I spent the best part of yesterday trying to put together a slide show for the Upasika program’s second anniversary celebration this Saturday. After several failed attempts to burn a disk of the completed project I finally gave up. When I noticed my mood begin to slip I brought Ajahn’s teachings back to mind and took responsibility for dwelling on the perception of failure. Hours of frustration were indulged before I recalled Ajahn’s advice to purposefully place attention on objects that don’t give rise to suffering. I took immediate action . . . I’m afraid Ajahn would not be proud but what I did next was to turn off the computer and turn on the T.V., made a big bowl a popcorn, put my feet up on the coffee table and watched my all-time-favorite Christmas claymation “Rudolf the Red Nose Raindeer” . . . I mean really, who doesn’t love seeing misfits reach their true potential?

It’s a blizzard in this brain of mine: good thing there’s bright lights to lead the way.
______________________________
Ajahn Chah feeding deer at his monastery in Ubon, Thailand

Clear Sign: Foggy Morning

Heavy fog tumbled in through the open windowpane of my bedroom this early dawn and complimented the “Good sign” which hung in formation to my first waking thoughts.

Like many artist I often ‘see’ a thought before recognizing the ‘feelings’ constructing it. Having nowhere to go and nothing pressing to do, I decided to sit with this image and wait for the architect to arrive.


Good Sign


Hmmmmmm . . . white letter on green back ground . . .

waiting . . .waiting . . . waiting . . .

What is today anyway? . . .

waiting . . .waiting . . . waiting . . .

Oh . . . I know . . . its Uposatha Day . . .

waiting . . .waiting . . . waiting . . .

Pleasant feeling . . . hmmmmmmmmm . . .

“Now this IS a ‘Good Sign’; a pleasant feeling is coming up when thinking its Uposatha day . . . hmmmmm . . .

waiting . . .waiting . . . waiting . . .

And sometimes the thoughts that come up make me laugh:
“Since I’ll only be eating one meal today I’m likely to shed a pound or two. Maybe I’ll do a short run just to make sure.”

Searching for something deeper, I encouraged the “Good Sign” to hang in my consciousness while I got out of bed, closed the window and headed downstairs to make coffee.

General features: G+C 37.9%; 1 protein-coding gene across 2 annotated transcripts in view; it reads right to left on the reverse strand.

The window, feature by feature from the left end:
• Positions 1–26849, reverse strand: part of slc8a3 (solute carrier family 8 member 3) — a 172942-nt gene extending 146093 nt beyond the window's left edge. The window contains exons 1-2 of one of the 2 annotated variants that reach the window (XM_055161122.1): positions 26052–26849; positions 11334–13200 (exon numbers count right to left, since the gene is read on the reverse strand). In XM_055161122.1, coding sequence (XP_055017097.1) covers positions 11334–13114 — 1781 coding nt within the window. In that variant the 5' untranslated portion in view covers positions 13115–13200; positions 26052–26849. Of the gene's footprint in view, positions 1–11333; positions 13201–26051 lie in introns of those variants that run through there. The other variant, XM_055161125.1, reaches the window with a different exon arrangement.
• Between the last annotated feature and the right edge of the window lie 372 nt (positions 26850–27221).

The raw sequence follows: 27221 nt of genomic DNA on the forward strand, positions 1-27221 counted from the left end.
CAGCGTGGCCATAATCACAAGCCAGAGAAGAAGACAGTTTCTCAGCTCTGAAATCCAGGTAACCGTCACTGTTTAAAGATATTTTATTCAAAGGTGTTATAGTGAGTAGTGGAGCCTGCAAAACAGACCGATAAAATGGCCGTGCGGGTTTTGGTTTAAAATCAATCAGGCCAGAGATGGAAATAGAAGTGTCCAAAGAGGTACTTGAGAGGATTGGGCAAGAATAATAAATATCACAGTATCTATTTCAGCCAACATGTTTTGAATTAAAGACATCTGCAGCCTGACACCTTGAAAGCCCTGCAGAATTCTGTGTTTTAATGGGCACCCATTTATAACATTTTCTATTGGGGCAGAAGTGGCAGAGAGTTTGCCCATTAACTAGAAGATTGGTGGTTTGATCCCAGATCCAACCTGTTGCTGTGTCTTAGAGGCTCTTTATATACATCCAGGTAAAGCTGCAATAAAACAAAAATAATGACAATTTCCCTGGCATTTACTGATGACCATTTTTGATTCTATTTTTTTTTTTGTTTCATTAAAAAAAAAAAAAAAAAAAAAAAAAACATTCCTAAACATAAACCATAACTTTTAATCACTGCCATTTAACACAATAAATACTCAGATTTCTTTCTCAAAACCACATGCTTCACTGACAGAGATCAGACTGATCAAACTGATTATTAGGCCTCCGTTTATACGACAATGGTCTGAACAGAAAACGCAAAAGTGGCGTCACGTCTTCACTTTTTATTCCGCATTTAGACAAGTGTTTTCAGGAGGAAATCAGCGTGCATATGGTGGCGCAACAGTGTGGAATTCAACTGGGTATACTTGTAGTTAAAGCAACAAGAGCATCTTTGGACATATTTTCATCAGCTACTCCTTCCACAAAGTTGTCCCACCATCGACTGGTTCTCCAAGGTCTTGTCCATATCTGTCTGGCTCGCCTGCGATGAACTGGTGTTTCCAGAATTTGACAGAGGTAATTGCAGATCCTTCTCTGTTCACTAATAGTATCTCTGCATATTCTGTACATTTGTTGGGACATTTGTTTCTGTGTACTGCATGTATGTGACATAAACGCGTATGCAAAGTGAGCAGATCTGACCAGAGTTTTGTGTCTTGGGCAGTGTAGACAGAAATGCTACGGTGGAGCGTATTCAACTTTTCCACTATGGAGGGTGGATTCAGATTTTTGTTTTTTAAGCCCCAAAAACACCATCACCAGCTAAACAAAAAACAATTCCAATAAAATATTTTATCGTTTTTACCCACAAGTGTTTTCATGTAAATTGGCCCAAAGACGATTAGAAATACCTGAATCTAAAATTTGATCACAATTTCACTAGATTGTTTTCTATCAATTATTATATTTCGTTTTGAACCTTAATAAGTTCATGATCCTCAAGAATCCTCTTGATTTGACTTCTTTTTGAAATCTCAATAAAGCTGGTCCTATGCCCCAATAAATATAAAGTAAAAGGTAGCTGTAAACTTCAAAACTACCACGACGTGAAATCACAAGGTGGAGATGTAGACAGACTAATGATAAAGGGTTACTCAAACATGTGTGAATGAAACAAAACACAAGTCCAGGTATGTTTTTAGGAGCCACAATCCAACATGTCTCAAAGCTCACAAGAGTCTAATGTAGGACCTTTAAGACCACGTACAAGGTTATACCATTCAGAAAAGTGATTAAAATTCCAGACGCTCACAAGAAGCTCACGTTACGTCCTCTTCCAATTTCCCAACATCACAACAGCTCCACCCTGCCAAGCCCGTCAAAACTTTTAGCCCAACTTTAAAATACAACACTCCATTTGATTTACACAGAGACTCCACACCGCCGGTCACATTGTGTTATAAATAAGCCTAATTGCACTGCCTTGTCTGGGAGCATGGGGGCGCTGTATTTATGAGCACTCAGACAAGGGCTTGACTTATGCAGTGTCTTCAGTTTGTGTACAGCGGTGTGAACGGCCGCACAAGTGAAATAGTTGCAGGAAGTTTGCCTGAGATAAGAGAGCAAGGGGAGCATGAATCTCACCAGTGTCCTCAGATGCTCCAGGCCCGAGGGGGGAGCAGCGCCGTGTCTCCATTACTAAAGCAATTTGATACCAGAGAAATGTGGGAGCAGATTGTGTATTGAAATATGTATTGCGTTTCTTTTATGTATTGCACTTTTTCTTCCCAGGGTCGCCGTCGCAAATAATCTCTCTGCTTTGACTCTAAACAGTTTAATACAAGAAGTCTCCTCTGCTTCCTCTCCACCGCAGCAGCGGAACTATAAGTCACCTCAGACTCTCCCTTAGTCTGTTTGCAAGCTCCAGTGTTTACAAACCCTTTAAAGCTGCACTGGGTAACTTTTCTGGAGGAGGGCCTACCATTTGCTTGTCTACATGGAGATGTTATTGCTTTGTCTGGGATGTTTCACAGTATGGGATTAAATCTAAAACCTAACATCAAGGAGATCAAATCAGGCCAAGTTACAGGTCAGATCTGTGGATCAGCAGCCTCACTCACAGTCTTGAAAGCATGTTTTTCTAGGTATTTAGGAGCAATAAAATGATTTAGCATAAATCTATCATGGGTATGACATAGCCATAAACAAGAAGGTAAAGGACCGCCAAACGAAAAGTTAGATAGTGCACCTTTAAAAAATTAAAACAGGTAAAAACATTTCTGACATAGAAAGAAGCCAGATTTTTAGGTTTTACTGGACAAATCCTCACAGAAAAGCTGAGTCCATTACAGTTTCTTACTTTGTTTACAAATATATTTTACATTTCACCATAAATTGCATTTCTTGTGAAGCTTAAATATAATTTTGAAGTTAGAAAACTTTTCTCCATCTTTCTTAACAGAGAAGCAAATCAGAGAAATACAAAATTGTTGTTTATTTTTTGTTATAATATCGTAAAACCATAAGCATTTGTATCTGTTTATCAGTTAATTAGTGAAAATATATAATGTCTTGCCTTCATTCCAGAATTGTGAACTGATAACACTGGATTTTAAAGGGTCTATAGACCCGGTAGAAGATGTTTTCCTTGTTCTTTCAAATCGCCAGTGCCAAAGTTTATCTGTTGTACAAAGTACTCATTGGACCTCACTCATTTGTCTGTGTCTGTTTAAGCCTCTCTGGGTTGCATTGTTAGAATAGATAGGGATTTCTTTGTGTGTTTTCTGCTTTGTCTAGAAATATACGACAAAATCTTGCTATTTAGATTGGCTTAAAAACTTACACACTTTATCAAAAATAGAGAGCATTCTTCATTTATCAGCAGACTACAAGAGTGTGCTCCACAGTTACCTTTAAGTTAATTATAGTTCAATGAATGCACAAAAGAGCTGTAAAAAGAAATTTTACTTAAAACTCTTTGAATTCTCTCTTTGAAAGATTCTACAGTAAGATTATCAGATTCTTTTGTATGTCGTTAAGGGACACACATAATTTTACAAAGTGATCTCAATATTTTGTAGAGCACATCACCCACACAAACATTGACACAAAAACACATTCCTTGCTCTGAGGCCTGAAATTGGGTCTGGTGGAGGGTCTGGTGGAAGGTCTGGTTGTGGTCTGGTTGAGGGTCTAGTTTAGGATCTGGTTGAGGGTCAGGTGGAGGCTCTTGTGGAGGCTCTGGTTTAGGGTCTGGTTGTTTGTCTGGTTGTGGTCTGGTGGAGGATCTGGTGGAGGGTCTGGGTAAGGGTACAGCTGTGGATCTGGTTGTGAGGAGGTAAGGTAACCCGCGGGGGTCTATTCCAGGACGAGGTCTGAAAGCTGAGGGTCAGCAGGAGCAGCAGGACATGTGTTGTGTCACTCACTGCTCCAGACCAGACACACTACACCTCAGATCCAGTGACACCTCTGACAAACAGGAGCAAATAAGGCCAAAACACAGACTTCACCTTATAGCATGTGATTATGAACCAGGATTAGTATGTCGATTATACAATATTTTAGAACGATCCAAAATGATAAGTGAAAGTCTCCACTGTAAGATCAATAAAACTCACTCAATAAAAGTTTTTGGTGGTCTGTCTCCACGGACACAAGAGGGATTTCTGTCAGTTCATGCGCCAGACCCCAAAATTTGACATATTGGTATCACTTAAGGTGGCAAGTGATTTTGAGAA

So here I sit at my computer with this sign hanging just to the the upper left of my consciousness. With a whole lot of effort and persistence I just might keep this “Good Sign” around till it reveals itself. Which of course may be no more than saying “I am good”, and if so then just ‘who’ would the joke be on any way?

Meeting Ruth

Ruth Dennison whirled through the Abhayagiri Monastery in good speed and with good deed. I was lucky to have traveled the 626 southerly miles a few days earlier and hence present for Ruth’s Dhamma. I was touched by her manners, her easy courage and natural strength. There she sat in the top corner of the darkened shrine room. Candlelight emphasized a sparkling mind and wrinkled body.

Growing up I hadn’t recognize a female role model to emulate. Understandably so as few could live up to the lofty standards scripted in the Catholic publications delivered weekly in our mailbox. There were so many amazing women, all of them strong, honest and dead. It was easy to project wisdom in their silence. At six years of age I could figure it out; my family wasn’t silent, so my family wasn’t wise . . .

Ruth didn’t care when she meandered or that she would sometimes fall asleep between pauses. It was all just part of her expression, part of her truth, part of her Dhamma.
At 53 I should be able to figure this out. I met up with a female I wanted to emulate, and she wasn’t silent, and she wasn’t dead.